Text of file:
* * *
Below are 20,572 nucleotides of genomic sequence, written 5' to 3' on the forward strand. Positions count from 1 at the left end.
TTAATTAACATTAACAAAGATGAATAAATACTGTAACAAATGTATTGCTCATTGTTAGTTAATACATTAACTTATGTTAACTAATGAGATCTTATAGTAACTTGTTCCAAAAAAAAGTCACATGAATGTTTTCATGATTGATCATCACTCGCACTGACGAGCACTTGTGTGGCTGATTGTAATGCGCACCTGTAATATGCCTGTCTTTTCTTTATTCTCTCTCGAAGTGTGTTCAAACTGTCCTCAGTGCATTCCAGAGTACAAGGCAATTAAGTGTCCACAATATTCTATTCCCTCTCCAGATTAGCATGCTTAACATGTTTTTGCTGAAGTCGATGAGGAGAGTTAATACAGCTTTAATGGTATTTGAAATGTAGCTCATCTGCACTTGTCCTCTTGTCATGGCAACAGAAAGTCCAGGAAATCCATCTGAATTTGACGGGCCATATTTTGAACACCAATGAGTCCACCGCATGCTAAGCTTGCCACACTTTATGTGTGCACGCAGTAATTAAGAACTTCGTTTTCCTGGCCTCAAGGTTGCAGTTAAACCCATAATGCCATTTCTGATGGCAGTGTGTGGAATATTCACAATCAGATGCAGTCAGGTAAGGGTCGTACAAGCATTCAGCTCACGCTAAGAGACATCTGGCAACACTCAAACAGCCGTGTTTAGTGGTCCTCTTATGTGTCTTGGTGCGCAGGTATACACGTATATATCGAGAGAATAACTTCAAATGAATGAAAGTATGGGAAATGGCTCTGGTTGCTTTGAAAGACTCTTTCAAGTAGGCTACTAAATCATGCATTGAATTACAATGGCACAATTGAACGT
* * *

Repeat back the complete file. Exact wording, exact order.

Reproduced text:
Below are 20,572 nucleotides of genomic sequence, written 5' to 3' on the forward strand. Positions count from 1 at the left end.
TTAATTAACATTAACAAAGATGAATAAATACTGTAACAAATGTATTGCTCATTGTTAGTTAATACATTAACTTATGTTAACTAATGAGATCTTATAGTAACTTGTTCCAAAAAAAAGTCACATGAATGTTTTCATGATTGATCATCACTCGCACTGACGAGCACTTGTGTGGCTGATTGTAATGCGCACCTGTAATATGCCTGTCTTTTCTTTATTCTCTCTCGAAGTGTGTTCAAACTGTCCTCAGTGCATTCCAGAGTACAAGGCAATTAAGTGTCCACAATATTCTATTCCCTCTCCAGATTAGCATGCTTAACATGTTTTTGCTGAAGTCGATGAGGAGAGTTAATACAGCTTTAATGGTATTTGAAATGTAGCTCATCTGCACTTGTCCTCTTGTCATGGCAACAGAAAGTCCAGGAAATCCATCTGAATTTGACGGGCCATATTTTGAACACCAATGAGTCCACCGCATGCTAAGCTTGCCACACTTTATGTGTGCACGCAGTAATTAAGAACTTCGTTTTCCTGGCCTCAAGGTTGCAGTTAAACCCATAATGCCATTTCTGATGGCAGTGTGTGGAATATTCACAATCAGATGCAGTCAGGTAAGGGTCGTACAAGCATTCAGCTCACGCTAAGAGACATCTGGCAACACTCAAACAGCCGTGTTTAGTGGTCCTCTTATGTGTCTTGGTGCGCAGGTATACACGTATATATCGAGAGAATAACTTCAAATGAATGAAAGTATGGGAAATGGCTCTGGTTGCTTTGAAAGACTCTTTCAAGTAGGCTACTAAATCATGCATTGAATTACAATGGCACAATTGAACGT